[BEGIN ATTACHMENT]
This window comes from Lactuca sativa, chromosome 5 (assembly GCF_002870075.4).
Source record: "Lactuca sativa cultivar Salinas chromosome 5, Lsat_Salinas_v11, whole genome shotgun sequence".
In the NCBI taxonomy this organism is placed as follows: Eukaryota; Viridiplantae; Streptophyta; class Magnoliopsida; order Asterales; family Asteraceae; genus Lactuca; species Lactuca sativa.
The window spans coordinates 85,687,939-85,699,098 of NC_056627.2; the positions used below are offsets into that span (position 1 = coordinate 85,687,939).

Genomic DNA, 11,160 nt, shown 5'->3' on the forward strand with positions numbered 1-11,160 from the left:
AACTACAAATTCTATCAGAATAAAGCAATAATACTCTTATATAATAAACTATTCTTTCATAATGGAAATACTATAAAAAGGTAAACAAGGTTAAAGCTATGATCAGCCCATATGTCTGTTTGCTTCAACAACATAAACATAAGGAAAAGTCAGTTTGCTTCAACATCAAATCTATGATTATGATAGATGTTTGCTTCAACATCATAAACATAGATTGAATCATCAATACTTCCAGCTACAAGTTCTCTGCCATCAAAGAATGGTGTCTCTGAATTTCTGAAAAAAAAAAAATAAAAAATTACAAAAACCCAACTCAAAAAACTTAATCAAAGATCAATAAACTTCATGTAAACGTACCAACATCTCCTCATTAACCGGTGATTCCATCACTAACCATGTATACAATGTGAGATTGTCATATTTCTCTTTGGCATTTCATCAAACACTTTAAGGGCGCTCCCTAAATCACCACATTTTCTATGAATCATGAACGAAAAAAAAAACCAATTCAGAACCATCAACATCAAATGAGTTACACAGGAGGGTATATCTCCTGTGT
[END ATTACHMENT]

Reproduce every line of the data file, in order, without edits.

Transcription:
This window comes from Lactuca sativa, chromosome 5 (assembly GCF_002870075.4).
Source record: "Lactuca sativa cultivar Salinas chromosome 5, Lsat_Salinas_v11, whole genome shotgun sequence".
In the NCBI taxonomy this organism is placed as follows: Eukaryota; Viridiplantae; Streptophyta; class Magnoliopsida; order Asterales; family Asteraceae; genus Lactuca; species Lactuca sativa.
The window spans coordinates 85,687,939-85,699,098 of NC_056627.2; the positions used below are offsets into that span (position 1 = coordinate 85,687,939).

Genomic DNA, 11,160 nt, shown 5'->3' on the forward strand with positions numbered 1-11,160 from the left:
AACTACAAATTCTATCAGAATAAAGCAATAATACTCTTATATAATAAACTATTCTTTCATAATGGAAATACTATAAAAAGGTAAACAAGGTTAAAGCTATGATCAGCCCATATGTCTGTTTGCTTCAACAACATAAACATAAGGAAAAGTCAGTTTGCTTCAACATCAAATCTATGATTATGATAGATGTTTGCTTCAACATCATAAACATAGATTGAATCATCAATACTTCCAGCTACAAGTTCTCTGCCATCAAAGAATGGTGTCTCTGAATTTCTGAAAAAAAAAAAATAAAAAATTACAAAAACCCAACTCAAAAAACTTAATCAAAGATCAATAAACTTCATGTAAACGTACCAACATCTCCTCATTAACCGGTGATTCCATCACTAACCATGTATACAATGTGAGATTGTCATATTTCTCTTTGGCATTTCATCAAACACTTTAAGGGCGCTCCCTAAATCACCACATTTTCTATGAATCATGAACGAAAAAAAAAACCAATTCAGAACCATCAACATCAAATGAGTTACACAGGAGGGTATATCTCCTGTGT